Bernard Marr is at it again. We saw his great piece on Coca Cola last week, and now he is taking a look at Burberry. He describes how starting in 2006, the company aimed to reinvent itself as an “end to
end” digital enterprise. Its strategy was to use Big Data and AI to boost sales and customer satisfaction.
He discusses their use of AI to make personalised product recommendations, crack down on counterfeits, and more. Their senior VP of IT, David Harris, has said “We are formulating our AI strategy now … we believe that AI can deliver business value through making better products, faster, cheaper processes and more insightful analysis.
The global chatbot market is expected to reach $1.25B by 2025, growing at a compound annual growth rate (CAGR) of 24.3 percent, according to a new report by US-based market research firm, Grand View Research.
Large enterprise emerged as the biggest end-user segment in 2016 and is estimated to register a CAGR of 24.2 percent over the forecast period. Increasingly, chatbots have found wide applications in large enterprises as they enable better understanding of consumer behaviour with the help of machine learning.
Microsoft is setting up a new healthcare department at their Cambridge research facility, as part of plans to use AI to enter the health market. Microsoft has hired researcher Iain Buchan, formerly clinical professor of public health informatics at the University of Manchester, to lead the healthcare research division. A trained doctor and data scientist, he has researched how data can improve healthcare for the past 25 years in clinical and academic settings.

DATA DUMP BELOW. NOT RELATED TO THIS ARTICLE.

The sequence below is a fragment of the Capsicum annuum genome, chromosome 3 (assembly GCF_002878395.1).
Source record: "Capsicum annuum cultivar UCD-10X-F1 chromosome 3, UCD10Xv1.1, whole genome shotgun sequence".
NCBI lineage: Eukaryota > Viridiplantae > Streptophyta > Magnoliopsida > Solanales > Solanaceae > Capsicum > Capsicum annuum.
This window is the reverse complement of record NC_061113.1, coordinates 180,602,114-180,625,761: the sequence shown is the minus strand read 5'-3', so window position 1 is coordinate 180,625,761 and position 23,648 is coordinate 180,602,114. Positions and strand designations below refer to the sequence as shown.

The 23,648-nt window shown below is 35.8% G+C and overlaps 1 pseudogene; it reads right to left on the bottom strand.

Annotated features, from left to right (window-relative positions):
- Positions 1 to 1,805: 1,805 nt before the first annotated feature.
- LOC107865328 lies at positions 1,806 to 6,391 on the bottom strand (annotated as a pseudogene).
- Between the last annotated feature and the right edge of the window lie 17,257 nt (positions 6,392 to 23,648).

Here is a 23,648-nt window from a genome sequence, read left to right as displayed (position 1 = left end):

Its research plans include monitoring systems that can help keep patients out of hospitals and alert them in a timely manner about problems, and large studies into diseases such as diabetes.
A breakthrough in soft robotics means scientists are now one step closer to creating lifelike machines. Researchers at Columbia Engineering have developed a 3D printed synthetic tissue that can act as active muscle.
The material, which can push, pull, bend, and twist (thanks to its use of silicone rubber and ethanol-dispensing micro-bubbles) is also capable of carrying 1,000 times its own weight. Not only could the invention result in super-strong machines (like a Terminator that works in manufacturing), but it will also release soft robots from their current shackles.
Kurt Heinemann (Chief Marketing Officer, Reflektion) discusses how companies are selling their AI and how some of the branding is not quite accurate.
For today’s consumers,it’s not necessarily the technology itself that’s most important but rather the impact that the technology has on the lives of their users. That’s why it’s frustrating for me to see companies that tout AI in the marketing of their products and services, as opposed to the experience that AI offers.
Cubic Transportation Systems, the US company behind London’s Oyster card technology, is working on new ticketing systems that use facial recognition, palm vein scanning and object tracking in a bid to cut down queues.
One of the problems Cubic is trying to solve is the bottleneck that occurs at ticket gates when everyone rushes to dig out their ticket or pass. To avoid this crush, Cubic suggests removing the gates completely. Instead, its prototype system uses an object tracking system to
track passengers as they walk through. The company has demonstrated a prototype of its “FasTrak” gateless gate system at its London-based innovation centre.
Rene Chun has written a great (lengthy) piece on algorithmic art, focusing on the work of the Art and Artificial Intelligence Lab (AAIL) at Rutgers University and the ground-breaking research which Professor Ahmed Elgammal is conducting there, describing his creation of his own proprietary image-generating system: Creative Adversarial Networks (CANs). The article also discusses the public’s reaction to the work and the history (and future) of art.